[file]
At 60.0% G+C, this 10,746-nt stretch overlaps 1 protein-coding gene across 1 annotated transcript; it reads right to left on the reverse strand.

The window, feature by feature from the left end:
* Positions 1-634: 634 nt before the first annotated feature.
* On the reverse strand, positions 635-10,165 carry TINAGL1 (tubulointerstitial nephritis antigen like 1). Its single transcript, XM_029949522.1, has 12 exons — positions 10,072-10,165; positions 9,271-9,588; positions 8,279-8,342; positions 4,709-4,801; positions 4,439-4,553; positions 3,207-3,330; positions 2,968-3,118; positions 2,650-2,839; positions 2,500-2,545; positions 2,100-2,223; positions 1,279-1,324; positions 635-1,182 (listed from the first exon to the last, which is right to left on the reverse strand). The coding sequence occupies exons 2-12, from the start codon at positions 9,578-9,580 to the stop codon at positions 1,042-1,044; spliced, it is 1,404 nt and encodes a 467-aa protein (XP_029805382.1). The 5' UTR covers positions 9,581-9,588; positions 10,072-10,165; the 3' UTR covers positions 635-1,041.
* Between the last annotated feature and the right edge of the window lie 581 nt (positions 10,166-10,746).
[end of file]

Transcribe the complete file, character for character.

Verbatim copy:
At 60.0% G+C, this 10,746-nt stretch overlaps 1 protein-coding gene across 1 annotated transcript; it reads right to left on the reverse strand.

The window, feature by feature from the left end:
* Positions 1-634: 634 nt before the first annotated feature.
* On the reverse strand, positions 635-10,165 carry TINAGL1 (tubulointerstitial nephritis antigen like 1). Its single transcript, XM_029949522.1, has 12 exons — positions 10,072-10,165; positions 9,271-9,588; positions 8,279-8,342; positions 4,709-4,801; positions 4,439-4,553; positions 3,207-3,330; positions 2,968-3,118; positions 2,650-2,839; positions 2,500-2,545; positions 2,100-2,223; positions 1,279-1,324; positions 635-1,182 (listed from the first exon to the last, which is right to left on the reverse strand). The coding sequence occupies exons 2-12, from the start codon at positions 9,578-9,580 to the stop codon at positions 1,042-1,044; spliced, it is 1,404 nt and encodes a 467-aa protein (XP_029805382.1). The 5' UTR covers positions 9,581-9,588; positions 10,072-10,165; the 3' UTR covers positions 635-1,041.
* Between the last annotated feature and the right edge of the window lie 581 nt (positions 10,166-10,746).